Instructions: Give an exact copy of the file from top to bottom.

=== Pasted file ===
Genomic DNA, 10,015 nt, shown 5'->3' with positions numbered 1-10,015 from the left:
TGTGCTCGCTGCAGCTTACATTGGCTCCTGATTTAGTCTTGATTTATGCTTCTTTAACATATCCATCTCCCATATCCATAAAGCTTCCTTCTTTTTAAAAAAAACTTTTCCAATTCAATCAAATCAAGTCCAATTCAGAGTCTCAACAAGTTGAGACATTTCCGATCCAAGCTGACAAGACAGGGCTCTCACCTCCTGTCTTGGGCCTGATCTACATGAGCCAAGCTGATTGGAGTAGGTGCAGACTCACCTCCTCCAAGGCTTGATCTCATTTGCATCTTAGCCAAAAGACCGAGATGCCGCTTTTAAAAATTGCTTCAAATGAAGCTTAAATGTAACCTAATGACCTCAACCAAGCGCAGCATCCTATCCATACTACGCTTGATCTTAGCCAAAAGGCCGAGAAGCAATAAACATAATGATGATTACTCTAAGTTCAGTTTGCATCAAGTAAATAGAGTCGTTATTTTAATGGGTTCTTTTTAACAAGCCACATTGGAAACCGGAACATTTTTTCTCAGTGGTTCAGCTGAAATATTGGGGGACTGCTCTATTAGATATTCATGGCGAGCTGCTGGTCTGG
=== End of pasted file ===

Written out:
Genomic DNA, 10,015 nt, shown 5'->3' with positions numbered 1-10,015 from the left:
TGTGCTCGCTGCAGCTTACATTGGCTCCTGATTTAGTCTTGATTTATGCTTCTTTAACATATCCATCTCCCATATCCATAAAGCTTCCTTCTTTTTAAAAAAAACTTTTCCAATTCAATCAAATCAAGTCCAATTCAGAGTCTCAACAAGTTGAGACATTTCCGATCCAAGCTGACAAGACAGGGCTCTCACCTCCTGTCTTGGGCCTGATCTACATGAGCCAAGCTGATTGGAGTAGGTGCAGACTCACCTCCTCCAAGGCTTGATCTCATTTGCATCTTAGCCAAAAGACCGAGATGCCGCTTTTAAAAATTGCTTCAAATGAAGCTTAAATGTAACCTAATGACCTCAACCAAGCGCAGCATCCTATCCATACTACGCTTGATCTTAGCCAAAAGGCCGAGAAGCAATAAACATAATGATGATTACTCTAAGTTCAGTTTGCATCAAGTAAATAGAGTCGTTATTTTAATGGGTTCTTTTTAACAAGCCACATTGGAAACCGGAACATTTTTTCTCAGTGGTTCAGCTGAAATATTGGGGGACTGCTCTATTAGATATTCATGGCGAGCTGCTGGTCTGG